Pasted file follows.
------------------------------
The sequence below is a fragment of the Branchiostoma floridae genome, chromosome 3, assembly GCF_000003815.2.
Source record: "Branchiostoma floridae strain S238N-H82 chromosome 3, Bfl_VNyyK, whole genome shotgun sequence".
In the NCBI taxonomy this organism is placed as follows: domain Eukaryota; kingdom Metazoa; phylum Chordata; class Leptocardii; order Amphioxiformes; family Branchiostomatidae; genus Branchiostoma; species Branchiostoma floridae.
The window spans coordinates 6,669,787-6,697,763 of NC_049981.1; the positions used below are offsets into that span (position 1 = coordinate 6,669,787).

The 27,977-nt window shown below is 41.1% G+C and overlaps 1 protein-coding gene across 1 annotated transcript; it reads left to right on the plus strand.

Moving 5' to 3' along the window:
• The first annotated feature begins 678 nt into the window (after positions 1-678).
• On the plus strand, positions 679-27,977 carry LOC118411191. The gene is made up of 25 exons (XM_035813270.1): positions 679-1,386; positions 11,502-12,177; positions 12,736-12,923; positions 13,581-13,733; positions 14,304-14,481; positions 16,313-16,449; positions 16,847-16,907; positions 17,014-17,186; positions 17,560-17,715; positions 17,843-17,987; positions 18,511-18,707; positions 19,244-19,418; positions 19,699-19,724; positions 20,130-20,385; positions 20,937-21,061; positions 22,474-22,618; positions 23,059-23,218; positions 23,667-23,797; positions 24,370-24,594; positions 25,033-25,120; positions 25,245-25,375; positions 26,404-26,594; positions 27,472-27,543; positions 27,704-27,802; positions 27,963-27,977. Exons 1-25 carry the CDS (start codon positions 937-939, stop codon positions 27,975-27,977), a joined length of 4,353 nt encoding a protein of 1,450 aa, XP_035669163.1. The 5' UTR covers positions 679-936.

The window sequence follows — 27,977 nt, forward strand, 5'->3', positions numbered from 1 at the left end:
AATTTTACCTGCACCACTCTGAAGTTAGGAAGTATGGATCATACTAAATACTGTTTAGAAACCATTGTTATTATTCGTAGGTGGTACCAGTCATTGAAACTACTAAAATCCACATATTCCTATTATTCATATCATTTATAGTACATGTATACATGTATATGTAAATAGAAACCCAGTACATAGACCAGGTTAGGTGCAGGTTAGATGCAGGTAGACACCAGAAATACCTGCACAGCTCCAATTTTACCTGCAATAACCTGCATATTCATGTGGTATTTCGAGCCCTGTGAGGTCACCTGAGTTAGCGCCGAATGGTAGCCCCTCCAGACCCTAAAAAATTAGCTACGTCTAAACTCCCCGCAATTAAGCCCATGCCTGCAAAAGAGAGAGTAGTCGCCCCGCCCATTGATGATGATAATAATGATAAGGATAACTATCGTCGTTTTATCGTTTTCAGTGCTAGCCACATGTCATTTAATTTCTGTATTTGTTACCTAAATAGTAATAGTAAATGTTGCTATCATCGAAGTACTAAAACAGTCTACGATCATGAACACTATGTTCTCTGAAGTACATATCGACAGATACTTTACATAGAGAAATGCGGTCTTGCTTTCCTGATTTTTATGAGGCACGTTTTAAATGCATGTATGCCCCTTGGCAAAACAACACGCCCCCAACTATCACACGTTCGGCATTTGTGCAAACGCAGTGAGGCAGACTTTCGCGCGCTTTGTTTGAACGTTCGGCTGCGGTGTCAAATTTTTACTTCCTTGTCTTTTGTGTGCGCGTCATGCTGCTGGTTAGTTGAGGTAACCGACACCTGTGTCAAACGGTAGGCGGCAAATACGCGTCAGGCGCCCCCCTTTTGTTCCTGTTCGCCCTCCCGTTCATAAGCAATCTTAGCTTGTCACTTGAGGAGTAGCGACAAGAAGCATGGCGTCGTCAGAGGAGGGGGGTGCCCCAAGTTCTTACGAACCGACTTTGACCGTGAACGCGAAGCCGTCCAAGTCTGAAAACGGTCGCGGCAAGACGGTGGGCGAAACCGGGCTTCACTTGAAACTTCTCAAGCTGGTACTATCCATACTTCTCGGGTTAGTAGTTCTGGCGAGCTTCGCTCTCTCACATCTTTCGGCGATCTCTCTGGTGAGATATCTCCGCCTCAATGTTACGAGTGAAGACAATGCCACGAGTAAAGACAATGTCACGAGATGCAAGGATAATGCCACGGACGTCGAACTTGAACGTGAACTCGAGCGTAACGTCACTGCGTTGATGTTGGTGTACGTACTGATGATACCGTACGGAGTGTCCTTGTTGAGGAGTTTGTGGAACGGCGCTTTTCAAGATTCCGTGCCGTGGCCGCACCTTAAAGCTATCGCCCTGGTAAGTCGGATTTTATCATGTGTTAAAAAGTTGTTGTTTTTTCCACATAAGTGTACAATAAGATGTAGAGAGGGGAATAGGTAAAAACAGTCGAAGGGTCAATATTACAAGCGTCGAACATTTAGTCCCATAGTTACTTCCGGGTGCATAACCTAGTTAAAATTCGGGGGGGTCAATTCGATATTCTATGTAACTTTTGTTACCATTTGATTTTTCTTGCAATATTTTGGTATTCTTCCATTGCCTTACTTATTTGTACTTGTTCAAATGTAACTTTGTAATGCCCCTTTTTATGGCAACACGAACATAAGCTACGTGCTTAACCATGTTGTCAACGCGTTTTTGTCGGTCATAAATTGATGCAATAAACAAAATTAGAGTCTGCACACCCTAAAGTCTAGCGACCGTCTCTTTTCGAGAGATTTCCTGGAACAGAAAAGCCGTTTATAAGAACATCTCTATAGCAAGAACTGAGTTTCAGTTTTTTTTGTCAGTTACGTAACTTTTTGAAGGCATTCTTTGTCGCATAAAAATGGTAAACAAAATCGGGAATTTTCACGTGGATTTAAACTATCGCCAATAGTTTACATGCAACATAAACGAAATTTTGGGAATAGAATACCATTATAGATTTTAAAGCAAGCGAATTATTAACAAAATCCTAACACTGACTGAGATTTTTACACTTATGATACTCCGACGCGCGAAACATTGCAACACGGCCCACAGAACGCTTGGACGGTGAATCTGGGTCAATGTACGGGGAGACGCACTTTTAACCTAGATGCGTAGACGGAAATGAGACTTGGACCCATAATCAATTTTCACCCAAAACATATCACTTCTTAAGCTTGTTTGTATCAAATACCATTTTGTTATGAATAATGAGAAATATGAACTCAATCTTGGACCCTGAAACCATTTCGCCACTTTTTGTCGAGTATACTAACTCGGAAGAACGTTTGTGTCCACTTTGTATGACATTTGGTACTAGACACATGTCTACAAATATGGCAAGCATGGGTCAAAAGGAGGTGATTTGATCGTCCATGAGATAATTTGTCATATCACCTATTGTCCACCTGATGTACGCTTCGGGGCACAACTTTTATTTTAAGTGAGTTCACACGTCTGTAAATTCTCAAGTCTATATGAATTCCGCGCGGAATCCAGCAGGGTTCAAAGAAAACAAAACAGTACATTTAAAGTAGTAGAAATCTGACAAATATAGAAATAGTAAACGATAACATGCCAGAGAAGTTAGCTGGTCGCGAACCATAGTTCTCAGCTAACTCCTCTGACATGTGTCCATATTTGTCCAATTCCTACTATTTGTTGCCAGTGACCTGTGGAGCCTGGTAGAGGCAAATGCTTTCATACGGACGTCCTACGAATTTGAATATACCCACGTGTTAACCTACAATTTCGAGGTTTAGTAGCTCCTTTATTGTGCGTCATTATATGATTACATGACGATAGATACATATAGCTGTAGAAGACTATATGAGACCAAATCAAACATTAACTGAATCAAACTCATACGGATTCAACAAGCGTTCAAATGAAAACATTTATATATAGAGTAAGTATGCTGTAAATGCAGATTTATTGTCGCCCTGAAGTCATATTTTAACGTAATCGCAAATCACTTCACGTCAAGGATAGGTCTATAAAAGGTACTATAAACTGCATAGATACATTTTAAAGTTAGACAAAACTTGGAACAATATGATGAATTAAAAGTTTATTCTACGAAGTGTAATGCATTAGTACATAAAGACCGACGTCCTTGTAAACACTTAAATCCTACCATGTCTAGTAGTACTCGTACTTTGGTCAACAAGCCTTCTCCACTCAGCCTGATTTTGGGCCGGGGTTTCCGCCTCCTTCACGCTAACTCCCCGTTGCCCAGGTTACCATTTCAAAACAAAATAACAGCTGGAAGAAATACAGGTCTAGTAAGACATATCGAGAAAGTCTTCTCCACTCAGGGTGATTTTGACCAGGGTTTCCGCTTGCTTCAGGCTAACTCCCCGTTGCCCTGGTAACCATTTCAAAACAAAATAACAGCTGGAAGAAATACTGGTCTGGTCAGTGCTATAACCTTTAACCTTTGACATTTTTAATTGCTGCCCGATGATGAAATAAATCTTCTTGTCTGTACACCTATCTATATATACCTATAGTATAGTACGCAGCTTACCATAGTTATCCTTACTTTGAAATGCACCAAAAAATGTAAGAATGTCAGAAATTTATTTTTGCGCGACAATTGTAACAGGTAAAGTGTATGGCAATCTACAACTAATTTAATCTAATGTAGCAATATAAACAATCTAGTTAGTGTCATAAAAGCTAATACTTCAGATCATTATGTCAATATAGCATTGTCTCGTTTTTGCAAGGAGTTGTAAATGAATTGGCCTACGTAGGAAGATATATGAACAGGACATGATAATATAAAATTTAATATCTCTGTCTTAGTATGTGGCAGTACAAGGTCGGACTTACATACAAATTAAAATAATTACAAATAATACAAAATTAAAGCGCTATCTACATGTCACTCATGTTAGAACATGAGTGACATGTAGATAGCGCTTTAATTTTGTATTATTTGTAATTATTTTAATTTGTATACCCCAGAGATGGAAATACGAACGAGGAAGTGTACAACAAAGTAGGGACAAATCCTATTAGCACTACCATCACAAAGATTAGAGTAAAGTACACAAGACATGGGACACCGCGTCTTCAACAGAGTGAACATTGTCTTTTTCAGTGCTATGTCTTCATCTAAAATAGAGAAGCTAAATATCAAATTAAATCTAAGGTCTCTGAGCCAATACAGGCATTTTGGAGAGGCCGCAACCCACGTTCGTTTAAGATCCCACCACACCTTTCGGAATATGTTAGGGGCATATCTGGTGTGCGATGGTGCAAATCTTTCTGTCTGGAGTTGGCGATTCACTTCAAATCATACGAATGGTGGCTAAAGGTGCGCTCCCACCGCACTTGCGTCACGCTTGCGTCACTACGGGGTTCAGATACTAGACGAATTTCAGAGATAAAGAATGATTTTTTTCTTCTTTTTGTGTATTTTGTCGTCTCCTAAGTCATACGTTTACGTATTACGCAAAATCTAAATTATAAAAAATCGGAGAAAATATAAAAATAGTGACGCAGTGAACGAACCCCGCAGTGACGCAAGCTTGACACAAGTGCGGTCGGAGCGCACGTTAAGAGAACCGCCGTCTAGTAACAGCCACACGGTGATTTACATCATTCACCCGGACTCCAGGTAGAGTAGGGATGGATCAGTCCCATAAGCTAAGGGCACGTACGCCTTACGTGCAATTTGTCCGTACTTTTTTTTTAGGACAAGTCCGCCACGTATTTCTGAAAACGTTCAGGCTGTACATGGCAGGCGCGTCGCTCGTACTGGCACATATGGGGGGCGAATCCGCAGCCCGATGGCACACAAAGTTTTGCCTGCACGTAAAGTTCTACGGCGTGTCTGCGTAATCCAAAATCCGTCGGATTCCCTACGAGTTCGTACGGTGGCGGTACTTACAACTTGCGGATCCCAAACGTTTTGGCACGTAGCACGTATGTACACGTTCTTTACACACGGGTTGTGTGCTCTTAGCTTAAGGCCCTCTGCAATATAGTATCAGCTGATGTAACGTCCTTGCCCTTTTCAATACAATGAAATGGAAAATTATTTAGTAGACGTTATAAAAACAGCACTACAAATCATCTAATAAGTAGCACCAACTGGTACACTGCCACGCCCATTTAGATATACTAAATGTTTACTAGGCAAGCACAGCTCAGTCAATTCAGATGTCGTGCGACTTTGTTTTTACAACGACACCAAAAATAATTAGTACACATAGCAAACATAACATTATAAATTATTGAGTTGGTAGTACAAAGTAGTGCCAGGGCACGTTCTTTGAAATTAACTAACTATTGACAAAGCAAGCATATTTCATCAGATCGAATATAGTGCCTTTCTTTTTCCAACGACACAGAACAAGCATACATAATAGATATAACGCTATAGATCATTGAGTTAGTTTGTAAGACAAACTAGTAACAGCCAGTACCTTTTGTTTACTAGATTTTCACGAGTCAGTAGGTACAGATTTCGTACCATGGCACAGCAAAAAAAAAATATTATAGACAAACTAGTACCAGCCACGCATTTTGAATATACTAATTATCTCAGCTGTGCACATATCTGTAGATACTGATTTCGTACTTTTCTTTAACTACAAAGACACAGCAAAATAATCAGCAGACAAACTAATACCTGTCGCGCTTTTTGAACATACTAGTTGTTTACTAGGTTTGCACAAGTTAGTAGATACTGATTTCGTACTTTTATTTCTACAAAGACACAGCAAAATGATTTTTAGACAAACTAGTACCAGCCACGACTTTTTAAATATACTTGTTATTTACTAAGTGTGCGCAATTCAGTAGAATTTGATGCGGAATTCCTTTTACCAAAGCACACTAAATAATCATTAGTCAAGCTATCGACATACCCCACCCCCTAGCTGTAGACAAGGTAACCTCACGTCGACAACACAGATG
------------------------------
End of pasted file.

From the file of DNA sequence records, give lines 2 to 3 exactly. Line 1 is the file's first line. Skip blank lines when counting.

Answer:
Source record: "Branchiostoma floridae strain S238N-H82 chromosome 3, Bfl_VNyyK, whole genome shotgun sequence".
In the NCBI taxonomy this organism is placed as follows: domain Eukaryota; kingdom Metazoa; phylum Chordata; class Leptocardii; order Amphioxiformes; family Branchiostomatidae; genus Branchiostoma; species Branchiostoma floridae.